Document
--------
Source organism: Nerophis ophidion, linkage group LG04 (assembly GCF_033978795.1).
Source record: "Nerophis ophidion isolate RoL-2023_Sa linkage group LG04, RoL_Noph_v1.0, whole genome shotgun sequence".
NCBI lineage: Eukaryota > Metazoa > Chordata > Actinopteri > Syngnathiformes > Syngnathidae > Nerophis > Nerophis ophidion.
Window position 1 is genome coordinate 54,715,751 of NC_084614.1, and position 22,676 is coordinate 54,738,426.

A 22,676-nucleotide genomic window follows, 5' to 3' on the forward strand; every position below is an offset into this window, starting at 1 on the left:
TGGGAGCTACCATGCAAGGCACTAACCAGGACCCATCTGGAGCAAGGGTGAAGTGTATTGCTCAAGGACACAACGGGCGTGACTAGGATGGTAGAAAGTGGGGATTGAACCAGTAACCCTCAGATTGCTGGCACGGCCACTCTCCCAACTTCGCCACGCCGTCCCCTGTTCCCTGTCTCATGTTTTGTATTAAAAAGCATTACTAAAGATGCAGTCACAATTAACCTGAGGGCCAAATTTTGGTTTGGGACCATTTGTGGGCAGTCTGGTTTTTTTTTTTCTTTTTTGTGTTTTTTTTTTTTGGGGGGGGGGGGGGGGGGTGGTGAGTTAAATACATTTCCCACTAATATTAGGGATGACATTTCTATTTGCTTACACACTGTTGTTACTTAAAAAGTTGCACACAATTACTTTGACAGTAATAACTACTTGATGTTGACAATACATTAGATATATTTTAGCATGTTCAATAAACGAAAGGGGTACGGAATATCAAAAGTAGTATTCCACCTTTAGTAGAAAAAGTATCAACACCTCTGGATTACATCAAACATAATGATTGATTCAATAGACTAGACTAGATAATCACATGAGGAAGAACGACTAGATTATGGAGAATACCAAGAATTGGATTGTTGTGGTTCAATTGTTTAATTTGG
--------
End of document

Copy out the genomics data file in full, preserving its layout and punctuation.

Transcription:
Source organism: Nerophis ophidion, linkage group LG04 (assembly GCF_033978795.1).
Source record: "Nerophis ophidion isolate RoL-2023_Sa linkage group LG04, RoL_Noph_v1.0, whole genome shotgun sequence".
NCBI lineage: Eukaryota > Metazoa > Chordata > Actinopteri > Syngnathiformes > Syngnathidae > Nerophis > Nerophis ophidion.
Window position 1 is genome coordinate 54,715,751 of NC_084614.1, and position 22,676 is coordinate 54,738,426.

A 22,676-nucleotide genomic window follows, 5' to 3' on the forward strand; every position below is an offset into this window, starting at 1 on the left:
TGGGAGCTACCATGCAAGGCACTAACCAGGACCCATCTGGAGCAAGGGTGAAGTGTATTGCTCAAGGACACAACGGGCGTGACTAGGATGGTAGAAAGTGGGGATTGAACCAGTAACCCTCAGATTGCTGGCACGGCCACTCTCCCAACTTCGCCACGCCGTCCCCTGTTCCCTGTCTCATGTTTTGTATTAAAAAGCATTACTAAAGATGCAGTCACAATTAACCTGAGGGCCAAATTTTGGTTTGGGACCATTTGTGGGCAGTCTGGTTTTTTTTTTTCTTTTTTGTGTTTTTTTTTTTTGGGGGGGGGGGGGGGGGGTGGTGAGTTAAATACATTTCCCACTAATATTAGGGATGACATTTCTATTTGCTTACACACTGTTGTTACTTAAAAAGTTGCACACAATTACTTTGACAGTAATAACTACTTGATGTTGACAATACATTAGATATATTTTAGCATGTTCAATAAACGAAAGGGGTACGGAATATCAAAAGTAGTATTCCACCTTTAGTAGAAAAAGTATCAACACCTCTGGATTACATCAAACATAATGATTGATTCAATAGACTAGACTAGATAATCACATGAGGAAGAACGACTAGATTATGGAGAATACCAAGAATTGGATTGTTGTGGTTCAATTGTTTAATTTGG